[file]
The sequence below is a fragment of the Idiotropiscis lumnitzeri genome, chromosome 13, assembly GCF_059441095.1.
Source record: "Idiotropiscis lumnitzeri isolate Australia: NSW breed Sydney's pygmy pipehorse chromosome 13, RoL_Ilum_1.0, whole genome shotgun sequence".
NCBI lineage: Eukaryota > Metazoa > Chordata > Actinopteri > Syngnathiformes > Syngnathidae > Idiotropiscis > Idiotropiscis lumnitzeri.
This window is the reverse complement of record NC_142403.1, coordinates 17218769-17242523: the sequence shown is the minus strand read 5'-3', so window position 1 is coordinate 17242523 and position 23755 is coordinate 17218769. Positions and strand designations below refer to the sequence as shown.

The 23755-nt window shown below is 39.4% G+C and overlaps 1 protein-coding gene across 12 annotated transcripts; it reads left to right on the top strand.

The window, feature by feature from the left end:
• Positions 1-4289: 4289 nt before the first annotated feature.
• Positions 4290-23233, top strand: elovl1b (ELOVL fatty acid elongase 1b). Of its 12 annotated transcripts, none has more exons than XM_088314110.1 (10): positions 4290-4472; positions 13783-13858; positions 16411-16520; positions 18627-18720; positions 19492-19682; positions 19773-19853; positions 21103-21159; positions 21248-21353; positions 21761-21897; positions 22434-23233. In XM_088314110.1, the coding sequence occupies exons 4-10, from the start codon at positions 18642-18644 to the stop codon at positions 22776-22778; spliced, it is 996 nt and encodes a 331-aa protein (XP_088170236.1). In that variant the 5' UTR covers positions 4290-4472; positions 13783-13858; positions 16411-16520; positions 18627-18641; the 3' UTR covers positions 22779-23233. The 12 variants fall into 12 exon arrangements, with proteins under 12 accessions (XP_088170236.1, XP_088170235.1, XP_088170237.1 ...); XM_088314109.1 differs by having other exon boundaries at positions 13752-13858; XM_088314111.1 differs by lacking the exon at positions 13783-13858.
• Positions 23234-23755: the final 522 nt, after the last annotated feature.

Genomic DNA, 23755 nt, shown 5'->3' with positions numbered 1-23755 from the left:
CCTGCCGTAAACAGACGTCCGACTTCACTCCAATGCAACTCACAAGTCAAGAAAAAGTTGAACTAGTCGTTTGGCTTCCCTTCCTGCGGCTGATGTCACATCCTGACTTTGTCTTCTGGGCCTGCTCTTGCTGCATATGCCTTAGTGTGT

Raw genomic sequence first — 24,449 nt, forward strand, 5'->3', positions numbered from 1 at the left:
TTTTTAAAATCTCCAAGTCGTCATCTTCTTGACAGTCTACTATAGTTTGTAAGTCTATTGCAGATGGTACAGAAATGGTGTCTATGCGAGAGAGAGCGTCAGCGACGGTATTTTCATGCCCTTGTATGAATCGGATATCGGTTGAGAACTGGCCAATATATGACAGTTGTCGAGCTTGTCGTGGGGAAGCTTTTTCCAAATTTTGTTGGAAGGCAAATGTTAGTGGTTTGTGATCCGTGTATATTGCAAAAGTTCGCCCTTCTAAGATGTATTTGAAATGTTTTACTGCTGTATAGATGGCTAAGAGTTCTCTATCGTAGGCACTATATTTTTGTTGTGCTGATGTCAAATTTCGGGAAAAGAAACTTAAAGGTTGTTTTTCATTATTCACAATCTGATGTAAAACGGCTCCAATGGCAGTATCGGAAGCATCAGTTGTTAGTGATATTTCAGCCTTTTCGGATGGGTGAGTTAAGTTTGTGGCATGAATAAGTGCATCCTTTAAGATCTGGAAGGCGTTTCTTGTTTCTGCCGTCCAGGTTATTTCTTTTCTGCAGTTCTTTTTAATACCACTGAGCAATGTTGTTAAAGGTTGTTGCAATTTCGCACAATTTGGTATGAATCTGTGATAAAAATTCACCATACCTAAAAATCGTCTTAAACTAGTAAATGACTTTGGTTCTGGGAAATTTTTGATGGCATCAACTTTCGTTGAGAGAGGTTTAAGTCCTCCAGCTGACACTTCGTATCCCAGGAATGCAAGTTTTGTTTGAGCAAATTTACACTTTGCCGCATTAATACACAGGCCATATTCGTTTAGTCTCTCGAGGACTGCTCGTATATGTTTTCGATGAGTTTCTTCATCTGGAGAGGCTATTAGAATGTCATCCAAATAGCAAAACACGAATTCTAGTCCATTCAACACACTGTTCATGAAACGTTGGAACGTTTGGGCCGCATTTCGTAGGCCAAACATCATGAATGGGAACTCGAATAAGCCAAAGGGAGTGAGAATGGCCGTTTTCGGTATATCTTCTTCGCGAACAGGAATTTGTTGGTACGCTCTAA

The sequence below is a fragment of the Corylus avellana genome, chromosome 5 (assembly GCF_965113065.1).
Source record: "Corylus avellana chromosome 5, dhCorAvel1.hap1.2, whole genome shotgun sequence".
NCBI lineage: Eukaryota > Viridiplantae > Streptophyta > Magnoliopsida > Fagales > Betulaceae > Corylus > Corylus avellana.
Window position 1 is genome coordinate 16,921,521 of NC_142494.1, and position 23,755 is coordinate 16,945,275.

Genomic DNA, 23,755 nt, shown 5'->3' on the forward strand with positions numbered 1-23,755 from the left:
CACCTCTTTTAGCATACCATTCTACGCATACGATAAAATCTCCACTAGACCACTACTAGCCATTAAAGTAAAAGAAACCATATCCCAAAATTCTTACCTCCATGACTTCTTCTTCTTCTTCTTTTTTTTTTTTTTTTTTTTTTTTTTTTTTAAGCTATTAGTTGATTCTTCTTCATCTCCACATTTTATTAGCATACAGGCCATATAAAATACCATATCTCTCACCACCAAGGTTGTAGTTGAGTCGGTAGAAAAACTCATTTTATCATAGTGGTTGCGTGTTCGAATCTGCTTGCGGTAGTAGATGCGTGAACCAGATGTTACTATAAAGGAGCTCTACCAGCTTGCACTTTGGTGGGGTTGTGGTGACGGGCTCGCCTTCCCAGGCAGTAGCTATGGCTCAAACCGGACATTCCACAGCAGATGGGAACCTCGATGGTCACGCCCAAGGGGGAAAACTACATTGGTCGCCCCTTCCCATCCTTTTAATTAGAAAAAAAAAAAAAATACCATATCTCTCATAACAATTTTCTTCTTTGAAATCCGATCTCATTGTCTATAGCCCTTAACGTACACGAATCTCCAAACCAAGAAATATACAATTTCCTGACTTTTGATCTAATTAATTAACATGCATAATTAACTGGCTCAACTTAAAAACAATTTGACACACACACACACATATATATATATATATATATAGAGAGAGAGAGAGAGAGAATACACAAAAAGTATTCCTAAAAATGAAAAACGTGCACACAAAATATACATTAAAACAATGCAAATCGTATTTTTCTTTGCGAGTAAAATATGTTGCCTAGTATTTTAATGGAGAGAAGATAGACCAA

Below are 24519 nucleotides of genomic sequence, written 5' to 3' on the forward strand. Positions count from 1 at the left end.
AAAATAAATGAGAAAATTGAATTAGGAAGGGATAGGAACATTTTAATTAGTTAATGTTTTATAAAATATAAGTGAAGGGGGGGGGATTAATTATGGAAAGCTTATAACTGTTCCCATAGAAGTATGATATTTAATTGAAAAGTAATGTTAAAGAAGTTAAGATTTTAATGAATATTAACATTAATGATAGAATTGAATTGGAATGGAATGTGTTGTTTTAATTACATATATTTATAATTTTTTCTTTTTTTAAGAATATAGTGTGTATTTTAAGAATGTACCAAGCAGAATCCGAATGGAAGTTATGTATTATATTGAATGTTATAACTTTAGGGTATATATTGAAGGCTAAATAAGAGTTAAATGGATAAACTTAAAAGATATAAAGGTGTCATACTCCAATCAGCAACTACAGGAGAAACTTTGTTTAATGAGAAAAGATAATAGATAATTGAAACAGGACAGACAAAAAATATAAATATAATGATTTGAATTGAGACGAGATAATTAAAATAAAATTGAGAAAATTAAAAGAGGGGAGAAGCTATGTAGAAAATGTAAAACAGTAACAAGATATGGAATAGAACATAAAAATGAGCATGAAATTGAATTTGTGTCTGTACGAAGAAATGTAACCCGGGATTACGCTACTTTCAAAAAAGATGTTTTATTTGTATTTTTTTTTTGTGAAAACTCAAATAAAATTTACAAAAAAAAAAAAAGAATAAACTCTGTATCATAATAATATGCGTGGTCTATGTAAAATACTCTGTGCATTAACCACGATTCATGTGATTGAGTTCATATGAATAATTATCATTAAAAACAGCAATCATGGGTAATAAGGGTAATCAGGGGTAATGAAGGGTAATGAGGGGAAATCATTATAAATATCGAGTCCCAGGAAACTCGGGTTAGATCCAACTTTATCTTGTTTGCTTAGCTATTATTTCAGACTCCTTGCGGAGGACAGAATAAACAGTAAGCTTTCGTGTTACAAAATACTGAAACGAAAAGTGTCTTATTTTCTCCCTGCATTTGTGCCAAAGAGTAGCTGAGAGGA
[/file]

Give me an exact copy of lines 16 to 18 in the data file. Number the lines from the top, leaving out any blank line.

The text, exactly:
NCBI lineage: Eukaryota > Viridiplantae > Streptophyta > Magnoliopsida > Fagales > Betulaceae > Corylus > Corylus avellana.
Window position 1 is genome coordinate 16,921,521 of NC_142494.1, and position 23,755 is coordinate 16,945,275.

Genomic DNA, 23,755 nt, shown 5'->3' on the forward strand with positions numbered 1-23,755 from the left: